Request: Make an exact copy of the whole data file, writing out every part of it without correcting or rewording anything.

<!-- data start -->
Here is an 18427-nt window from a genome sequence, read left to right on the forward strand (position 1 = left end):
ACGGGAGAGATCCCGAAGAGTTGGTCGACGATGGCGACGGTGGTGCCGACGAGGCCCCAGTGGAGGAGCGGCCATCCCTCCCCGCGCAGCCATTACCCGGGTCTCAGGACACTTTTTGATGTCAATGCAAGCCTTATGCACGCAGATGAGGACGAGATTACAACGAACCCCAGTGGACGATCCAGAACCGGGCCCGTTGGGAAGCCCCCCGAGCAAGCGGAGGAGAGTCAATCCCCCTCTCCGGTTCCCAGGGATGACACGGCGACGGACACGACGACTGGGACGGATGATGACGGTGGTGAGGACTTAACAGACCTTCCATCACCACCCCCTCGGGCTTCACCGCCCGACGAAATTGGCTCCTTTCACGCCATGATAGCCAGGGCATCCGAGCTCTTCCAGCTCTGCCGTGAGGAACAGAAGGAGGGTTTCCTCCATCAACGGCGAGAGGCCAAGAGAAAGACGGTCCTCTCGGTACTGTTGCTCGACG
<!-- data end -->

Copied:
Here is an 18427-nt window from a genome sequence, read left to right on the forward strand (position 1 = left end):
ACGGGAGAGATCCCGAAGAGTTGGTCGACGATGGCGACGGTGGTGCCGACGAGGCCCCAGTGGAGGAGCGGCCATCCCTCCCCGCGCAGCCATTACCCGGGTCTCAGGACACTTTTTGATGTCAATGCAAGCCTTATGCACGCAGATGAGGACGAGATTACAACGAACCCCAGTGGACGATCCAGAACCGGGCCCGTTGGGAAGCCCCCCGAGCAAGCGGAGGAGAGTCAATCCCCCTCTCCGGTTCCCAGGGATGACACGGCGACGGACACGACGACTGGGACGGATGATGACGGTGGTGAGGACTTAACAGACCTTCCATCACCACCCCCTCGGGCTTCACCGCCCGACGAAATTGGCTCCTTTCACGCCATGATAGCCAGGGCATCCGAGCTCTTCCAGCTCTGCCGTGAGGAACAGAAGGAGGGTTTCCTCCATCAACGGCGAGAGGCCAAGAGAAAGACGGTCCTCTCGGTACTGTTGCTCGACG